Sometimes I think to myself: how was July just seven months ago? I guess when you’re focused and concentrated on something important happening in your life, you notice the day-by-day activity and time just feels like it’s going slow. I feel like that’s what happened to me; I’ve been so focused on this journey of mine! I’ve been learning how to eat differently and according to my new stomach and improving my relationship with food as a whole. It’s been a journey of ups and downs (still is) but it’s still so crazy to think that seven months have passed by since having gastric bypass surgery.
Hi, my name is Liz and I lost 80 pounds so far within my weight-loss journey.
First and foremost, I want to say this to get this out in the air: me talking about the amount of weight I’ve lost does not mean I hate the person I was when I was heavier. Talking about my size these days does not mean that I am “much happier” being smaller than when I was bigger. Me expressing my weight loss journey by trying on old pieces of clothing and having them fit does not mean I do not acknowledge the body I had before. My body isn’t a before and after. I am not a different person just because my body is changing.
One of the major things people have asked e in the course of seven months is if I feel any different, or if I feel better. I won’t lie; I tell every person that asks me that I feel so much better and so much of my age. It’s simply the truth. I was fine when I was heavier and I didn’t have major self-esteem issues behind my weight, but the more I gained weight, the more I felt limited in my movement in my everyday activities. During the quarantine period back in 2020, I gained 20 more pounds, resulting in me being 323 pounds. That was my heaviest weight ever. I returned back to my very physical and active bookstore job 5 months later and felt like I couldn’t keep up with the rest of my coworkers anymore because of my weight. It was stressful being a 26-year old woman feeling like they were actually 46-years-old. So yes, losing 80 pounds in seven months after having surgery has me feeling so much better and more of my age.
But, I tend to feel extremely anxious talking about my weight loss and sharing images of my body nowadays more than ever. The more I lose weight, the more I see my body changing. I am excited to see the changes, to feel the changes, and sometimes I will feel like sharing my journey can be toxic for others who struggle with their weight or don’t have the option to go for weight-loss surgery.
Your body is beautiful no matter what size it is, and I’m not saying that because I keep losing weight. My body was just as beautiful as it is now; like I don’t have a completely new body, it’s still me in my own body at the end of the day. Again, I know singlehandedly how hard it is to lose weight on your own; I’ve struggled my whole life trying to lose weight. I started dieting when I was just 12-years-old, thinking that if I only ever drank water and did not eat food I would lose weight. I would count my calorie intake on my phone during my freshman year of college because I gained the “freshman 30” instead of 15. I started Weight Watchers one too many times and failed because I was now anxious about my “points” for the day and week. I gave up trying to lose weight, which then resulted in me gaining 100 pounds in 6 years. I was so ashamed of myself when I hit 300 pounds because I thought I would never get to that point. That was just my standard; being only 5 feet tall and weighing as much as I did was extremely unhealthy and led to me being pre-diabetic. I knew that I needed more help in order to get healthy and lose weight.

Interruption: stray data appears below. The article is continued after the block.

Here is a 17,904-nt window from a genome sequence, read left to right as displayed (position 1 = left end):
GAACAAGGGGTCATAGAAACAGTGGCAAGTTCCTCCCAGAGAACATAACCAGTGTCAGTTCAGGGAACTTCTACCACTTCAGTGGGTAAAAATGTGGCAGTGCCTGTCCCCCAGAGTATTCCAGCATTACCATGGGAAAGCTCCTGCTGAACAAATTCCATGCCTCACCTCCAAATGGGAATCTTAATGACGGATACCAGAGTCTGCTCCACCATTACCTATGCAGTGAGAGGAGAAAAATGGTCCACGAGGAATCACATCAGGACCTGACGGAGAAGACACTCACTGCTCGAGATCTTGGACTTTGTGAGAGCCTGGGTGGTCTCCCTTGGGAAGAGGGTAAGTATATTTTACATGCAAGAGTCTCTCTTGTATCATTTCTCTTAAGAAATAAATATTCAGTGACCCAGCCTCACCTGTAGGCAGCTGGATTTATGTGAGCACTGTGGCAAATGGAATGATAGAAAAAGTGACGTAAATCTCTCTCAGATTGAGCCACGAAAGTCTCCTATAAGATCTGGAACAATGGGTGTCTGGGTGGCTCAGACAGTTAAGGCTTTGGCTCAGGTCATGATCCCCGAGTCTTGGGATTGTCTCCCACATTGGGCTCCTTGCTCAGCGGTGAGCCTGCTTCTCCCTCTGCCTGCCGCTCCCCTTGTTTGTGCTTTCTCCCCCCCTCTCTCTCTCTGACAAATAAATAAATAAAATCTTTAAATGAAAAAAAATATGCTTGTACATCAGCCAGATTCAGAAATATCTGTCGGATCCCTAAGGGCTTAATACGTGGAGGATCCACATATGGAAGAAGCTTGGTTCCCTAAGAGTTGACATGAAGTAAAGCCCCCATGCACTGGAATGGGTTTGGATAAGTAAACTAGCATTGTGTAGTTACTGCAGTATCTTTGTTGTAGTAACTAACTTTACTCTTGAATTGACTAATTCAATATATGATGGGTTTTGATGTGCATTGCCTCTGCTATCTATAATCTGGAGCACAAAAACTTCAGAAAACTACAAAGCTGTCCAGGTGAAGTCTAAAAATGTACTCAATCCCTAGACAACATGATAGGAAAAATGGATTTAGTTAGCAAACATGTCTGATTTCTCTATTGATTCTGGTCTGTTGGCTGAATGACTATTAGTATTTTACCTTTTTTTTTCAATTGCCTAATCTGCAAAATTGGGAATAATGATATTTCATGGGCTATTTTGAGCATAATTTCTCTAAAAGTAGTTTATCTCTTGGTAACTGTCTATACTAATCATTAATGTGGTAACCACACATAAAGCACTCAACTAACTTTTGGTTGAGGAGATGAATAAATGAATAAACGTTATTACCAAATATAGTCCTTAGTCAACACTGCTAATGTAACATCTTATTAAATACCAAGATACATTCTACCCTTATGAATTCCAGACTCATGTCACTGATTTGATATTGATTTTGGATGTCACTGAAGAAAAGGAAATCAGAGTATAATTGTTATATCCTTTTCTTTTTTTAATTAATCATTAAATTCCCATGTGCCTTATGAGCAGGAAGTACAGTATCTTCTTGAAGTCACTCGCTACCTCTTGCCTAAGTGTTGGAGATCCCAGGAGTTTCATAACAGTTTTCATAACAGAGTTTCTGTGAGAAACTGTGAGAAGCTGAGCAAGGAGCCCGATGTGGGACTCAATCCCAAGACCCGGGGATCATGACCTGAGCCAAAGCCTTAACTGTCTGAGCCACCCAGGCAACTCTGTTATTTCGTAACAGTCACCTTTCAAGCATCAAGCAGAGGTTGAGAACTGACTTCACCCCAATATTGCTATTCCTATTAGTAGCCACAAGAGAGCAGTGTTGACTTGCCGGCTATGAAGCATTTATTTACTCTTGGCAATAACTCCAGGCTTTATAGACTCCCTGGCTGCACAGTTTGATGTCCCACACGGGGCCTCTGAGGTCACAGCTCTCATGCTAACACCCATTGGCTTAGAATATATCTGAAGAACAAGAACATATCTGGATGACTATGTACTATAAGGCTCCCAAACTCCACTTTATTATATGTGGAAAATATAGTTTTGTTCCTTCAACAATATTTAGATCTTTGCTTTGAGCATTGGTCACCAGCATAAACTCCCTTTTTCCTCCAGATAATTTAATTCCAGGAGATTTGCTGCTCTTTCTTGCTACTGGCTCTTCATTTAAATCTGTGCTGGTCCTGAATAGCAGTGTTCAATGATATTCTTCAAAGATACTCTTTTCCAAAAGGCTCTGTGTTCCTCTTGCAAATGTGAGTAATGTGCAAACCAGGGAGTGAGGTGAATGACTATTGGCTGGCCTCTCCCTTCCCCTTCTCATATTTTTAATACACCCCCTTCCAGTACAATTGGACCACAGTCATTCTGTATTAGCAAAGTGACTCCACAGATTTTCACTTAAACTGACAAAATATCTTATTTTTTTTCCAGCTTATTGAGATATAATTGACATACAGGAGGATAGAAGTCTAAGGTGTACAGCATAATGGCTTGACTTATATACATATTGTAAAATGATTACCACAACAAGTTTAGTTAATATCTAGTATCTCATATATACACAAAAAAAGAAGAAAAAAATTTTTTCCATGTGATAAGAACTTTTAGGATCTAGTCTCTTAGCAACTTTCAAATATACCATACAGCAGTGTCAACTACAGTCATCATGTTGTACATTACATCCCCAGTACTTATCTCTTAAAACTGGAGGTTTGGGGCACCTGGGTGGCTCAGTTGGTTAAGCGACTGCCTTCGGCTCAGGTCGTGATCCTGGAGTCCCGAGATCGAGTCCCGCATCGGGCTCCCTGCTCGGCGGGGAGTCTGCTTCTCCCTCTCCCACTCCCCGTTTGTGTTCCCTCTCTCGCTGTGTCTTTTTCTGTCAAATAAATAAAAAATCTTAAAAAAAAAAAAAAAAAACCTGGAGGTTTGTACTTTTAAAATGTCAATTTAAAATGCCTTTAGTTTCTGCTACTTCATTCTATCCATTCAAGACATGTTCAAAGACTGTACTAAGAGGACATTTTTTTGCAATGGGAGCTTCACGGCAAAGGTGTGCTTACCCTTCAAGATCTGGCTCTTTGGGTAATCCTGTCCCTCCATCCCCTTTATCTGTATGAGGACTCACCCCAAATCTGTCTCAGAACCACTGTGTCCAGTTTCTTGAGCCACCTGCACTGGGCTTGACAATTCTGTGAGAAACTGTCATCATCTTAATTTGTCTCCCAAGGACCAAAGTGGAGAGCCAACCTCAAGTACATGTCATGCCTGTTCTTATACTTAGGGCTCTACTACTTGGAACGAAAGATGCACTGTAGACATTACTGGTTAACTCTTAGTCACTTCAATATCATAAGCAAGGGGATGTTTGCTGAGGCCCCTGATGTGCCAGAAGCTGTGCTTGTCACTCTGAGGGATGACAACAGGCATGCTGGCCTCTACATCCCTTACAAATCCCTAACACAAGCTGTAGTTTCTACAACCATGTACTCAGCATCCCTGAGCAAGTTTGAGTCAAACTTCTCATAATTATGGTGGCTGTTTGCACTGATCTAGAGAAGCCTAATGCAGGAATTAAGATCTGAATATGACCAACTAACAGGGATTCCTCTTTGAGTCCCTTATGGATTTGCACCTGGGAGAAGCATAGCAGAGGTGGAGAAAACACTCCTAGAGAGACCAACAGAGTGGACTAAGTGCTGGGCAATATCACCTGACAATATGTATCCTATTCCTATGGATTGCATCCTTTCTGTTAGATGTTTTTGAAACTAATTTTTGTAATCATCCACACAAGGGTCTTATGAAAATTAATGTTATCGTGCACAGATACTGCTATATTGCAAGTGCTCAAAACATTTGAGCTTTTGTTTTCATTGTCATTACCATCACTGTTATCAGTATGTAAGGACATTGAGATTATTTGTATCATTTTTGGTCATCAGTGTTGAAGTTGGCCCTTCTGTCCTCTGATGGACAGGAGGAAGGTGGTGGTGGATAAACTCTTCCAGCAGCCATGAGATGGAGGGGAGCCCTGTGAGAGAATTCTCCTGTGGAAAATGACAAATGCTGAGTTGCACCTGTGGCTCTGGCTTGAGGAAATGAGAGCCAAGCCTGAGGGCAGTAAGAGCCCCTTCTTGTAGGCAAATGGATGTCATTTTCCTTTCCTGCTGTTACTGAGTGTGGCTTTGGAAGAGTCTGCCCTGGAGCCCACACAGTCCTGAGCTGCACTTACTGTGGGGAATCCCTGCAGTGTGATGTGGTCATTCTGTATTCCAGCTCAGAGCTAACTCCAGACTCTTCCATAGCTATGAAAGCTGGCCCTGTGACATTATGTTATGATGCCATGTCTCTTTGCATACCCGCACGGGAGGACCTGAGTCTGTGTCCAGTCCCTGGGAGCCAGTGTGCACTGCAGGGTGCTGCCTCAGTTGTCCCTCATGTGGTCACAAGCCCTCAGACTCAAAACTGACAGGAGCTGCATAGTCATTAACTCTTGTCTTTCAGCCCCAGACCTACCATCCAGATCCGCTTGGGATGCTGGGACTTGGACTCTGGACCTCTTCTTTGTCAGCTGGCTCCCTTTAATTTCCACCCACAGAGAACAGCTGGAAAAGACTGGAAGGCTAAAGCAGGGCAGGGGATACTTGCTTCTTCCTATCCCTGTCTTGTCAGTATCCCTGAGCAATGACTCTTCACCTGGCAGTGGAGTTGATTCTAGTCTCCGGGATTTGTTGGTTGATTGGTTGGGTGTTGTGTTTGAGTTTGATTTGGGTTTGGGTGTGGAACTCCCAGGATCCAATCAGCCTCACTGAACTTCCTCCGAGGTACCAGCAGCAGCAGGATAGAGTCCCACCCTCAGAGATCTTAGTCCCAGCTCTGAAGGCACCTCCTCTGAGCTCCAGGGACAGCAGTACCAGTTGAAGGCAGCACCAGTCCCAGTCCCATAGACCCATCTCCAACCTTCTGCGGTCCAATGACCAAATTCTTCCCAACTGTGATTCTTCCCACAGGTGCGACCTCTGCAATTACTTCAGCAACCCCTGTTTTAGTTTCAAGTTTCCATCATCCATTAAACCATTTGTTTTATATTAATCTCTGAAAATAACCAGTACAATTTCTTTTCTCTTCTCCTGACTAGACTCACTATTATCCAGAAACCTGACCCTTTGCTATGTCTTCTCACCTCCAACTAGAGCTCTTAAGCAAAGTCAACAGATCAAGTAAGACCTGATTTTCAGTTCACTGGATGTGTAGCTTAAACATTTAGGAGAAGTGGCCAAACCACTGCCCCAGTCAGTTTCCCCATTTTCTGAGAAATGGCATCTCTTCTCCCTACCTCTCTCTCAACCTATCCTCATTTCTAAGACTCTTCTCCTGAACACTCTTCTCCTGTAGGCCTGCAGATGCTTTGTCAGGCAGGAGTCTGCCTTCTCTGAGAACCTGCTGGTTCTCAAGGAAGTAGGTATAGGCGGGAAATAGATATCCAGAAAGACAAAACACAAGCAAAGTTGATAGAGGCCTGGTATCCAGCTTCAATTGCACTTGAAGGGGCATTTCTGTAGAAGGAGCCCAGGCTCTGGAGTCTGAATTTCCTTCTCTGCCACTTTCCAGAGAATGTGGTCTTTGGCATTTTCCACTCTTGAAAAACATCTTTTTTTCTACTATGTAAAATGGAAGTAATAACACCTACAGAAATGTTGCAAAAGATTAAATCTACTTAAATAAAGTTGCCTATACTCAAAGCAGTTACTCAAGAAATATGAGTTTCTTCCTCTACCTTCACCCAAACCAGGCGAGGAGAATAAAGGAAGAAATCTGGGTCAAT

I simply talk about my journey because I am serious about it. I am serious about keeping the weight off once that 2-year mark comes and then losing weight doesn’t just happen as it does now. I talk about my journey in every aspect because no one else has. Everyone will show you the pictures and videos of their bodies (and I’m not innocent of doing that either), but no one talks about the mental side of it all. No one talks about how it feels to have your birthday cake in front of you and can’t even have a piece with the rest of the family because you can’t have sugary sweets. No one talks about the constant vomit that happens within the first 3 months of surgery because you still don’t know what foods your body can handle and how much it can contain. No one talks about how people will call you pretty and beautiful now, but have never said that to your face when you were bigger. No one talks about these things, and I deemed myself as the person who would share this information with everyone. I told myself if no one else will tell me these things, then I will tell myself.
So here’s to seven months on this journey. Here’s to the 80 pounds I already lost whilst on this journey. Here’s to the next 5 months that will lead me to my first year since having surgery. Here’s to me shouting at the top of my lungs about my journey and my life and everything that comes with this chapter of my life. Here’s to being okay with my success and being proud of how far I’ve come without holding any guilt.
Here’s to me.